- Valuation of business: Keep it simple but focus heavily on the quality of key assumptions with probabilistic view. Charlie Munger had once joked Warren Buffett saying something like “…I’ve never seen Warren did a DCF…” And Buffet quipped back something like “…there are things you only do in private…”. Many other CEOs in this book share this trait. For example, John Malone developed a simple rule for TCI’s acquisition program: “only purchase company if the price translated into a maximum multiple of five times cash flow after the easily quantifiable benefits from programing discounts and overhead elimination had been realized”. This is a single sheet, if not back of an envelope, calculation. Bill Stiritz of Ralston Purina was also known for going to deal table single handed with a legal pad (for which he has his single page valuation of the underlying business).
- Personality: Most of these CEOs are modest & humble, I think I can relate these characteristics to “higher sense of the being”. Basically, they all have higher pursuit than merely financial goal. Kay Graham of Washington Post may be a different category CEO in this sense. In my opinion, she has extraordinary “human capital allocation” skill, by which she knows who has what quality and whether she can trust them. It’s hard to quantify this skill, but it is still a manifestation of her rationality.
- Leon Cooperman on Henry Singleton: Leon Cooperman of Omega Advisors is known for spotting Teledyne and Henry Singleton’s genius early on. I want to share his study of Henry Singleton and the importance of CEO’s capital allocation. [Slides deck here: 20071128_leon-cooperman-value-investing-congress-henry-singleton]. It is a great work and a must read for any investor. Don’t just take my words. After receiving and reviewing this exact deck from Cooperman, Warren Buffett replied to Cooperman with below mail [Link]:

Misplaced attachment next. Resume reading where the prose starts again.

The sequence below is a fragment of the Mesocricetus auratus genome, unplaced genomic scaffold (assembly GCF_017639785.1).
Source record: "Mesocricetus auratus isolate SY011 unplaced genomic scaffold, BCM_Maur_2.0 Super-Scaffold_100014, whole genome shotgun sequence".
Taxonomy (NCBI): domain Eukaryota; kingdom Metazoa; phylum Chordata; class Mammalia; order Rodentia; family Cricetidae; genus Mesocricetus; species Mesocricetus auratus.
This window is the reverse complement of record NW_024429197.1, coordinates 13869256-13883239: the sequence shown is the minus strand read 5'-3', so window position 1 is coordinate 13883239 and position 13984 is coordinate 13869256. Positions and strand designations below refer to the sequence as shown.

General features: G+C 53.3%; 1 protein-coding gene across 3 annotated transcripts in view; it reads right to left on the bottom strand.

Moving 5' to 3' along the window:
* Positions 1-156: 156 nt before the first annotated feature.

November 23, 2007
I don’t think you could have picked two better subjects. Henry is a manager that all investors, CEOs, would-be CEOs, and MBA students should study. In the end, it was 100% rational and there are very few CEOs about whom I can make that statement.
The stock-repurchase situation is fascinating to me. That’s because the answer is so simple. You do it when you are buying dollar bills at clear cut and significant discount and only then.
As a general observation I would say that most companies that repurchased shares 30 years ago were doing it for the right reasons, and most companies doing it now are wrong when doing so. Time after time, I see managers who are attempting to be fashionable or subconsciously hoping to support their stock. Loews is a great example of a company that’s always repurchased shares for the right reasons. I could give examples of the reverse, but I follow the dictum praise by name, criticize by category.
- Decentralization: How do you run a decentralized organization? I think the key is human capital allocation. Basically, how to identify talents and empower them. This book, based on Thorndike’s emphasis on financial capital allocation side, hasn’t explored this trait too much, but I think this is another very important factor for these businesses’ long-term success. Just like radical rational investors seeks radical rational CEOs, CEOs could seek subordinates who possess radical rationality, judging by their operational activities.